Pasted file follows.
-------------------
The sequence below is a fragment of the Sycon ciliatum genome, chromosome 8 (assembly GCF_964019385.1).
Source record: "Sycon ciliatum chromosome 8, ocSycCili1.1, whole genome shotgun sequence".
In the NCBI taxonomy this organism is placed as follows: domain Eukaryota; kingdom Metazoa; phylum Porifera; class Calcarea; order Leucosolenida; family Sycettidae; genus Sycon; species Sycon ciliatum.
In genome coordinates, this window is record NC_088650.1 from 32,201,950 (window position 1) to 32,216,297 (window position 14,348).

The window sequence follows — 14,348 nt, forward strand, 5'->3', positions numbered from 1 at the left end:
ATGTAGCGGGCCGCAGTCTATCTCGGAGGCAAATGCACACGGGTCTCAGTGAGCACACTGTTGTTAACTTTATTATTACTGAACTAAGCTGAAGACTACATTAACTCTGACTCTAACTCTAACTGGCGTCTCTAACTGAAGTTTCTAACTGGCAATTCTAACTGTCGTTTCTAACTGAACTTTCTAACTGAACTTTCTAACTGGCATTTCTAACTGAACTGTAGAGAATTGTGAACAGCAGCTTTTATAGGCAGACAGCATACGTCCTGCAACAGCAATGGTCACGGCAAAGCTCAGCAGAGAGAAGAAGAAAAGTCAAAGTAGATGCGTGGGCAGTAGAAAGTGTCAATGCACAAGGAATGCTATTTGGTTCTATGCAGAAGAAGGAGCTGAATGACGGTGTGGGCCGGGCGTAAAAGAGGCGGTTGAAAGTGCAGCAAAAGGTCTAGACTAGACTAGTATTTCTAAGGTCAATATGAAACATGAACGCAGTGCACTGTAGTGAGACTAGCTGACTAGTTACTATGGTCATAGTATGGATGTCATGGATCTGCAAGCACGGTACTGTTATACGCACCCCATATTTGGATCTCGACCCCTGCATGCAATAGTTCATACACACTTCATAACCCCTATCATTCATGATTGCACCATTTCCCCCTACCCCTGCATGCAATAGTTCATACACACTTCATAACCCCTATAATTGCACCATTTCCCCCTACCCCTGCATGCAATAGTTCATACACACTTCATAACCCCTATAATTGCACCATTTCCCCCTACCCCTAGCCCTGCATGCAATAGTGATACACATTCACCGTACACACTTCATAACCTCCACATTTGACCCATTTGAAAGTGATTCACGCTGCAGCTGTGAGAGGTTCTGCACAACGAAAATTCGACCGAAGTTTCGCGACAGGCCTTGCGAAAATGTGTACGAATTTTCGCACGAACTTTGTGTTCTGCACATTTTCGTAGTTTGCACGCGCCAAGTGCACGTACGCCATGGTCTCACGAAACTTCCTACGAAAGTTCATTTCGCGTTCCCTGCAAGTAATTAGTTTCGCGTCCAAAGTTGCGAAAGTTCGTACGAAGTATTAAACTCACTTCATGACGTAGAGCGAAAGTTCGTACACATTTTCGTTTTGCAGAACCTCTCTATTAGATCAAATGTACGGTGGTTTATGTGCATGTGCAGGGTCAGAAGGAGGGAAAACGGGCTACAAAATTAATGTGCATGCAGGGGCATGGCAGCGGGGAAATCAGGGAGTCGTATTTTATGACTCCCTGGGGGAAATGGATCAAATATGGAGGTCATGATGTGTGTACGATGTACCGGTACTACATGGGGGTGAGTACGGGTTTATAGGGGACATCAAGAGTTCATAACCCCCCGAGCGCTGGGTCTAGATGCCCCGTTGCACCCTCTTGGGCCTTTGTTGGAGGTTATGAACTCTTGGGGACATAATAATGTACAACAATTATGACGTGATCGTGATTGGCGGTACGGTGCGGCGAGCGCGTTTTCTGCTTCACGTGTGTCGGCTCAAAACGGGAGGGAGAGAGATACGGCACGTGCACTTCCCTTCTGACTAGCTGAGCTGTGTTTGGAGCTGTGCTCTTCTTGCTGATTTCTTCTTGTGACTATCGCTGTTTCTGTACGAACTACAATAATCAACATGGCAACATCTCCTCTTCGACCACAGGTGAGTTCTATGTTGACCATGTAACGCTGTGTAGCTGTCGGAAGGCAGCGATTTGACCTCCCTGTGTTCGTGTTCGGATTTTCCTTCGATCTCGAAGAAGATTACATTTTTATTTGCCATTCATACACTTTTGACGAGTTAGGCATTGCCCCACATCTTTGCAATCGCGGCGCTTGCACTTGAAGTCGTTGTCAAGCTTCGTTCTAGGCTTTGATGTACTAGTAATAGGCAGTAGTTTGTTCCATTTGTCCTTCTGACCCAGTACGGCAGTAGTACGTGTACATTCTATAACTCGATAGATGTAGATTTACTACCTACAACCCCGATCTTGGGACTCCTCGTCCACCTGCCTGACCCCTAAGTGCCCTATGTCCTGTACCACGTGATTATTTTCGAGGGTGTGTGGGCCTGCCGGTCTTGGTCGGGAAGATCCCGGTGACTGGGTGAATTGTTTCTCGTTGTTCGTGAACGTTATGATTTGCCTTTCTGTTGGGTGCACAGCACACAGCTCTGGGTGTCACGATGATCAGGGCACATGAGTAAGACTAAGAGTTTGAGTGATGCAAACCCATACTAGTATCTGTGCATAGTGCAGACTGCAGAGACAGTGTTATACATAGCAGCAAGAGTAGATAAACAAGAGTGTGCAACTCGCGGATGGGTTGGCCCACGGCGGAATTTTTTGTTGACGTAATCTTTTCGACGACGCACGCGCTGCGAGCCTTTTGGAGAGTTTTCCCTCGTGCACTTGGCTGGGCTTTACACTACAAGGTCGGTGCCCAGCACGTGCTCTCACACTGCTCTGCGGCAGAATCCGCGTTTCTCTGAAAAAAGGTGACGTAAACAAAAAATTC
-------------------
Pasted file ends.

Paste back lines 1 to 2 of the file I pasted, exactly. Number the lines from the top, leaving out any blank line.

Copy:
The sequence below is a fragment of the Sycon ciliatum genome, chromosome 8 (assembly GCF_964019385.1).
Source record: "Sycon ciliatum chromosome 8, ocSycCili1.1, whole genome shotgun sequence".